“The Mall is Dead, Long Live the Mall!” read the cover line on issues of Chain Store Age distributed at last week’s big retail real estate trade show in Las Vegas, and it was an apt description of retailer sentiment at RECon 2018.
Developers across the show floor shared varying assessments of traffic levels at the show, but gave high marks to traffic quality. Meetings were more positive than at last year’s show, they reported, with retailers eager to work with developers to expand their brick-and-mortar networks.
PREIT CEO Joe Coradino said RECon 2018 was the most productive show for the Philadelphia-based mall operator in five years. “I gauge the quality of the show by how many new-to-market retailers visit the booth. Last year we had 75 and this year we had 96,” said Coradino.
The aisles were rife with representatives of entertainment and food-and-beverage chains eager to expand their businesses at mixed-use centers and renovated malls. Coradino reported that some 40% of prospective new tenants visiting the PREIT booth fell into those categories compared to only about 15% five years ago.
Traditional retailers, too, were brainstorming new store concepts with developers adding residences and office space at their properties. The renowned Easton Town center in Columbus, Ohio, is adding residential square footage and is exploring new retail options with Shop Lab, a 600-sq.-ft. space that will rotate startups and clicks-to-bricks retailers.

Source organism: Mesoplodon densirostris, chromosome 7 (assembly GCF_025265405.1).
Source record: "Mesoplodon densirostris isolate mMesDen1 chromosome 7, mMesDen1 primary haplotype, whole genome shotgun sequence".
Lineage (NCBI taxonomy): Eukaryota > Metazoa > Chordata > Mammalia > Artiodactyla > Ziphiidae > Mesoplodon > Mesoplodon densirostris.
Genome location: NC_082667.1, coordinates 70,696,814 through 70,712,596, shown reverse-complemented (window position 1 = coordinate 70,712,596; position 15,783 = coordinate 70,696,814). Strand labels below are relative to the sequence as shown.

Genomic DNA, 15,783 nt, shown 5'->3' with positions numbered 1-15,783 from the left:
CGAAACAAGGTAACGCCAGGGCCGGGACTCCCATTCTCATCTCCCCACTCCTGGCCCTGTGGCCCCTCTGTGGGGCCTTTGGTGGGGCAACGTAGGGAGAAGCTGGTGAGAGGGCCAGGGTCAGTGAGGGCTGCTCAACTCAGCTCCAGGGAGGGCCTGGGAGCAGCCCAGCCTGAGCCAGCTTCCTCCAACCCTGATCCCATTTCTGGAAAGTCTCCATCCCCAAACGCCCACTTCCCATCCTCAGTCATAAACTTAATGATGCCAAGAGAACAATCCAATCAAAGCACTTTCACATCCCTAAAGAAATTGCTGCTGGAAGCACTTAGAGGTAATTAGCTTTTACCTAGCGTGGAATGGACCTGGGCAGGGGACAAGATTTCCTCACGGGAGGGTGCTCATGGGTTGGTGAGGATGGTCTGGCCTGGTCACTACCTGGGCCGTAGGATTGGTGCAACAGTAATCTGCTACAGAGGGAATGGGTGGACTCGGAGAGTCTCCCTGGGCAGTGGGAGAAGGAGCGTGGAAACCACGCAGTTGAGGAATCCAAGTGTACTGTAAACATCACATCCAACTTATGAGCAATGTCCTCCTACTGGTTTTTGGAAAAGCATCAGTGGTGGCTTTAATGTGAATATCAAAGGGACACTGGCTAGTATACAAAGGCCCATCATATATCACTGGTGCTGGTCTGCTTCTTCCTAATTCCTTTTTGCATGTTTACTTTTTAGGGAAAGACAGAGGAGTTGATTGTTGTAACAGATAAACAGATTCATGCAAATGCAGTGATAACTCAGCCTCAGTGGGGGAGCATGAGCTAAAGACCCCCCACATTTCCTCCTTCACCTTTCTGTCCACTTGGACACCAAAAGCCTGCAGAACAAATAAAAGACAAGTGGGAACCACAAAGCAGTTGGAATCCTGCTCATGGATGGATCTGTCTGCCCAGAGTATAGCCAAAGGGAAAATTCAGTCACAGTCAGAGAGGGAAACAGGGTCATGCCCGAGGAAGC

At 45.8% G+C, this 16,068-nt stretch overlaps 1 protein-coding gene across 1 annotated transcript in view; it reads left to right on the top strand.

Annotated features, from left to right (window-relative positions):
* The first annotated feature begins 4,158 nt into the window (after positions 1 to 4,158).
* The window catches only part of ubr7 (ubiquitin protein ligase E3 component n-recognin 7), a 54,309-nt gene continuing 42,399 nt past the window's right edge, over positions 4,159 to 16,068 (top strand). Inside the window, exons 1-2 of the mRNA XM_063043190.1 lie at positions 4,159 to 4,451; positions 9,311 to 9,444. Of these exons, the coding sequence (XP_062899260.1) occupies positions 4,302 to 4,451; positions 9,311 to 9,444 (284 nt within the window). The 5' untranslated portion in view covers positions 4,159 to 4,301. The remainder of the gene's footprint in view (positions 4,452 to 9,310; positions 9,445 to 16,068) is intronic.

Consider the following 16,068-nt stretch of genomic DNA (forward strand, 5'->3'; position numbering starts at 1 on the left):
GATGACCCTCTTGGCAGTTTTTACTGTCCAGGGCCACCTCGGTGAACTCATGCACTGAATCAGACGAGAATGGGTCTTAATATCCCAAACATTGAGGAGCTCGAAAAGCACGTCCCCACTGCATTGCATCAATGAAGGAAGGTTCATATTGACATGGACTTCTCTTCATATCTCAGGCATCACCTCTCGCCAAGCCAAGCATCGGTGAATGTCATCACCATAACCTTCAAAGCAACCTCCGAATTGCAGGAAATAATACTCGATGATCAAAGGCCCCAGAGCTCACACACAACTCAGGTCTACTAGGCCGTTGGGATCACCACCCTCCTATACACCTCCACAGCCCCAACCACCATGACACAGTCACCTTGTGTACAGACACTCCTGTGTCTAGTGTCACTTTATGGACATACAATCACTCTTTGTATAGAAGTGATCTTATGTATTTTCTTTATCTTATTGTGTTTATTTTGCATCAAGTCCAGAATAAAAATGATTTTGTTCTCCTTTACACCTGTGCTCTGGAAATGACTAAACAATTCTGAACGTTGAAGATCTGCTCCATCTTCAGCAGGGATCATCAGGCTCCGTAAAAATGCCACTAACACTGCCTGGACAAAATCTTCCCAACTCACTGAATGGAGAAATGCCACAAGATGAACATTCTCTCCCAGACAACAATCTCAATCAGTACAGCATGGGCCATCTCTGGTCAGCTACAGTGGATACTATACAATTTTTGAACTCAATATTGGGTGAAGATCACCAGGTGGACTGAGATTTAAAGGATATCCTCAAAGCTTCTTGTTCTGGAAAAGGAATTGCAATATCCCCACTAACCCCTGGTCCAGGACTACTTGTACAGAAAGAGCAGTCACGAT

“A lot of heritage retailers have mall concepts that are not as fresh as they’d like, and they’re looking to the developers for solutions,” said Anne Mastin, executive VP of leasing for Steiner + Associates, which owns and operates Easton.
Several other developers exhibiting at RECon had fresh attitudes on display about what consumer experience means and the lengths they need to go to deliver it. “We’re looking for new concepts,” said Whitney Livingston, senior VP of Madison Marquette, which is developing the 2.7 million-sq. ft. Wharf project in Washington, D.C. “You can’t rely just on big, established national brands. Today you’ve got to have something authentic to succeed.”
At the Poag Shopping Centers booth, CEO Joshua Poag, said that the lifestyle center was meant to keep evolving and that new retail concepts help Poag to do it. He should know. His father and company found Dan Poag conceived the concept of an outdoor center with lush landscaping and trademarked the term “lifestyle center” in the 1990s.
“We can evolve our concept with tenants and refreshing our mix is a contstant challenge,” Poag said. “We have several that are getting it done for us—West Elm being one that comes to mind as a really great store.”
Evolution, however, is a slow process, and so it will be with the remaking of America’s retail centers. “The problem is public markets,” said Poag. “Public [development] companies always hold the fear that some Wall Street analyst will destroy them if they dare to do something different.”
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